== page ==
Most athletes look for either a decrease in injury or an increase in performance when heading to the gym.
CrossFit programs start with an intensive series of sessions that teach you how to do basic movements like the squat, deadlift, press, jump/land, and Olympic lift effectively. These movements are all very technical and, while there is a learning curve, they challenge the athlete’s coordination and motor control.
With feedback from the coach, these technical movements teach athletes how to move better and improve shoulder, hip, and knee mechanics.
If you struggle with basic swim, bike, and run mechanics chances are you also struggle to maintain good posture in CrossFit’s basic movements: the squat, the deadlift, and the pushup. A knowledgeable coach can watch the movements you perform and use them as a screening tools to assess your strength, muscle flexibility and joint mobility.
For example, if your knees collapse forward and inward during a squat you probably lack good mobility in the hips and ankles, along with the motor control to protect your knees. This can lead to poor knee tracking and potentially to knee injury. It also demonstrates inflexibility in the calves, the groin, and the hamstrings, which can limit performance.
If your elbows flare out in the push-up or you have difficulty maintaining a strong neutral plank position, the coach knows you lack mid line stability (core strength) and shoulder stability.
Potential injury aside, racing down the road with your wheels out of alignment, is not the most efficient way to move. By identifying and addressing these weaknesses at the root, you have the opportunity to turn yourself into a better athlete from the ground up and reach higher levels of performance. Without meeting these basic demands, you will struggle to reach your full potential.
Mobility and flexibility are not the only limiters. Endurance athletes often lack top-end speed, strength and power output. Marathoners and Ironman-distance athletes come to mind here. Too much time spent going long and slow at sub-maximal intensities leads to an athlete that can only go one speed: long and slow. At the professional and elite amateur level though, athletes enjoying the most success at the marathon and Ironman spend years developing strength and speed.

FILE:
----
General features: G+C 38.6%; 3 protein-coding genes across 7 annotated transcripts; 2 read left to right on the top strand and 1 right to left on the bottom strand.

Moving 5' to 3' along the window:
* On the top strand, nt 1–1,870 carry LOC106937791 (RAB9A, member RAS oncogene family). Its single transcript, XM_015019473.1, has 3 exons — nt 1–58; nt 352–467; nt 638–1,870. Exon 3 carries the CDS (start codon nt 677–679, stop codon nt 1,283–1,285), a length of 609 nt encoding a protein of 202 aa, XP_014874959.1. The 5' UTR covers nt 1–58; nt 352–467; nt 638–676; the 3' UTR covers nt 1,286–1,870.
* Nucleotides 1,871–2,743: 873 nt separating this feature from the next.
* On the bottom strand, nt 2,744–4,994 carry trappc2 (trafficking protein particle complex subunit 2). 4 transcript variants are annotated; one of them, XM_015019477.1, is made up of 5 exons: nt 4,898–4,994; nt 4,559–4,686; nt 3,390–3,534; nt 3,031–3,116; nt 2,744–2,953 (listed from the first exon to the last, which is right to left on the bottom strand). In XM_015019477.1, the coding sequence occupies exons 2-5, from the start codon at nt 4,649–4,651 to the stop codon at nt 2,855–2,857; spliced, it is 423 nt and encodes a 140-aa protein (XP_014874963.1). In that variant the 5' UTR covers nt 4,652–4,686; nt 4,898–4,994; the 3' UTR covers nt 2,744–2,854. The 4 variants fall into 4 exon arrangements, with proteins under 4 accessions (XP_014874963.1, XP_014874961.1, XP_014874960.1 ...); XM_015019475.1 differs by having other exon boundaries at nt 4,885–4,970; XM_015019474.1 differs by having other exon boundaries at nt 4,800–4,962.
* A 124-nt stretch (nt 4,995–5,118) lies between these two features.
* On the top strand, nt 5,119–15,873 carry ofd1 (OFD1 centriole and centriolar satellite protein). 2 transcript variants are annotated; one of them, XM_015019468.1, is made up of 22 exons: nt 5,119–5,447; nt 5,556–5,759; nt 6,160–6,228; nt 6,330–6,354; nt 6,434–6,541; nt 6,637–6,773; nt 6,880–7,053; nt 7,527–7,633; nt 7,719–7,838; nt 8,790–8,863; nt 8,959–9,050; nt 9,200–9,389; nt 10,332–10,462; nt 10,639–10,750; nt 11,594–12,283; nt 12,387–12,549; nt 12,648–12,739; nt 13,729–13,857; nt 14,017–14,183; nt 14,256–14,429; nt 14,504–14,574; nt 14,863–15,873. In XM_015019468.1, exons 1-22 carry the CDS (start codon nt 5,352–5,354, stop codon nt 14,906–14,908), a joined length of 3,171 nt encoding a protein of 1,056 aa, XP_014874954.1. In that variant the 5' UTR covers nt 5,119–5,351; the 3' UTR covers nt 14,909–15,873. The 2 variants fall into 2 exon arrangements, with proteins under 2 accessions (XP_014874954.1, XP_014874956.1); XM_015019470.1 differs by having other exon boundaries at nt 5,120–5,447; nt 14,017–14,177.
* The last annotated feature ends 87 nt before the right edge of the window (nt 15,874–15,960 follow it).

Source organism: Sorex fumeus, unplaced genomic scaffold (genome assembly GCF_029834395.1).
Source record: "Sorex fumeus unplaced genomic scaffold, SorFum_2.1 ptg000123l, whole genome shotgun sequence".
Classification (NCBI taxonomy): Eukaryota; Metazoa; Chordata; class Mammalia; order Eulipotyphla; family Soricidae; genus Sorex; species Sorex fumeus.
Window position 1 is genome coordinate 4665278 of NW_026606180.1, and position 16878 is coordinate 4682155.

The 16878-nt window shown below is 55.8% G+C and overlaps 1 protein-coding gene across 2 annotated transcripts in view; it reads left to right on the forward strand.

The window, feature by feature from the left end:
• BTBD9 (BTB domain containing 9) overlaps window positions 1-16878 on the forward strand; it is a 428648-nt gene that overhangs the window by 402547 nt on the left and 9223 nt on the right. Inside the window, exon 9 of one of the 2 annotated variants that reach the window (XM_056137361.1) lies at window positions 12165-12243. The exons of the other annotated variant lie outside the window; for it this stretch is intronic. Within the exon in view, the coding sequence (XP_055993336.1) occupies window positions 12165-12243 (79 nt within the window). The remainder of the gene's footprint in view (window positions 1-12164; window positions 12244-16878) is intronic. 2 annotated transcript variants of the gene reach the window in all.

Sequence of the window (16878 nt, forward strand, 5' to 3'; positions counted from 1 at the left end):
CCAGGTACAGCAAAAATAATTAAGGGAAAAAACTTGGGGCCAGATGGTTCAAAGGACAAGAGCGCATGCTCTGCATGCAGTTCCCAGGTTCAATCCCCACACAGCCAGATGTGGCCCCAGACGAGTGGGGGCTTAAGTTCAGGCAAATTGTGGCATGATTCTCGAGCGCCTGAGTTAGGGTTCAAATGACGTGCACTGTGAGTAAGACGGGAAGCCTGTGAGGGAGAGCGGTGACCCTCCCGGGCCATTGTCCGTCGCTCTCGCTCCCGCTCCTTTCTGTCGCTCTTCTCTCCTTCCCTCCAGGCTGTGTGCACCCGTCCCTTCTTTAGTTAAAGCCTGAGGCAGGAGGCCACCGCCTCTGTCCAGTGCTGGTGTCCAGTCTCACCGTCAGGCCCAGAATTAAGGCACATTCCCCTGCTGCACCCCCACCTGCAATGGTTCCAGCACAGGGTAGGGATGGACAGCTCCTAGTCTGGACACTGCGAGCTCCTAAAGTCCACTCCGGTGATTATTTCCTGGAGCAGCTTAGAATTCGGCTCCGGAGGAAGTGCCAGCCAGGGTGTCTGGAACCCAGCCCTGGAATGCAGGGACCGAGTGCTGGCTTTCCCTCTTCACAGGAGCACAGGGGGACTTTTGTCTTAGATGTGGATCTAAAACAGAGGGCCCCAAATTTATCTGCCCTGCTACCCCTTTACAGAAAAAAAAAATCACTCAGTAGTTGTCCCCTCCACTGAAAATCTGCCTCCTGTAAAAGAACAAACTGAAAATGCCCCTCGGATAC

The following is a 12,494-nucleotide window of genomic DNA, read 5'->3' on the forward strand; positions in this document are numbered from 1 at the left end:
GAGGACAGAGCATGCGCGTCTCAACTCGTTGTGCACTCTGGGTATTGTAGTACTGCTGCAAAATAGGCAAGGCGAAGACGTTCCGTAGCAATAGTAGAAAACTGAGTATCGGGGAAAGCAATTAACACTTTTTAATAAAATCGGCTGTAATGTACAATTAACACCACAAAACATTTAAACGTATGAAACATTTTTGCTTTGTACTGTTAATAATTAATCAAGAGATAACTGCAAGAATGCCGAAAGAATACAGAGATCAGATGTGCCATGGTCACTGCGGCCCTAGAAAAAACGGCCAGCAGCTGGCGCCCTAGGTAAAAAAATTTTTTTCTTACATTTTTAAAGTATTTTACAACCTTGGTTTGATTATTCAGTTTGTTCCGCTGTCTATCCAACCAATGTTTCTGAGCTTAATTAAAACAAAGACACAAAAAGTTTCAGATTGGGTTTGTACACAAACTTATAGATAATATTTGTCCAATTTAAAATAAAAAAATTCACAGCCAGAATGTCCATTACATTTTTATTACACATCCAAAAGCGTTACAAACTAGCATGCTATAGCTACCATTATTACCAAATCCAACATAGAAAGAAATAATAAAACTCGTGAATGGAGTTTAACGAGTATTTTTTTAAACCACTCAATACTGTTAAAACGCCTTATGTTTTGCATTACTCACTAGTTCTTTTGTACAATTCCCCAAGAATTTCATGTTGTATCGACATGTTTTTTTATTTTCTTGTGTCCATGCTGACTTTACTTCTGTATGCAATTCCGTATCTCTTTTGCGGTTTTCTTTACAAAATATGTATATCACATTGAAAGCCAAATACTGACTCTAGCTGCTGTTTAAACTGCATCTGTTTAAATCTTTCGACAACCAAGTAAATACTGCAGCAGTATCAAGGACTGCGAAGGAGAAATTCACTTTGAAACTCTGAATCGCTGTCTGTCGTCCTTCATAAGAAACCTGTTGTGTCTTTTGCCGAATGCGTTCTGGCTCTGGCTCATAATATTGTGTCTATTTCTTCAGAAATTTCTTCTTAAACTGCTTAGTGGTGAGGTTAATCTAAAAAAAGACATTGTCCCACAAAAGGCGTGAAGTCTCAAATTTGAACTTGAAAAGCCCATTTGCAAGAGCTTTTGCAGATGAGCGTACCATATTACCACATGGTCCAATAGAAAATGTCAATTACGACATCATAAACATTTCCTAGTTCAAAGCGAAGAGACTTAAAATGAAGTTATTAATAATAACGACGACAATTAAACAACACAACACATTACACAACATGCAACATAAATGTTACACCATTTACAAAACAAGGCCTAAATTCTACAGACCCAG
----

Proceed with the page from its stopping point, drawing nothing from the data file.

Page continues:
Many strength programs promote sport-specific and functional strength movements for endurance athletes. While these movements sound great, many of them involve overly complicated exercises that ironically lack in true substance.
To be functional, an exercise should be natural, develop full range of motion, and promote core-to-extremity movement and mid-line stability.
Functional strength does not need to be sport specific. It should focus on building your general physical capacity with multi-joint movements that you already do day to day. With an improved ability to pull, push, squat, dead lift, jump and even throw, you will approach your sport with greater levels of strength, power, body awareness and confidence.
Too often endurance athletes are disconnected between the brain and the body. You do sit-ups and crunches but stand hunched over or over-extended in the low back. You probably even run and swim with poor posture.
At CrossFit, functional exercises can and should contribute to better swimming, biking and running. With a good CrossFit coach and program, your understanding of hip and knee mechanics will translate to better run and pedaling mechanics. Your understanding of shoulder mechanics will enhance your swim pull and power.
Find a qualified gym, with a good coach, and discover first hand how CrossFit can intelligently elevate your game as an endurance athlete.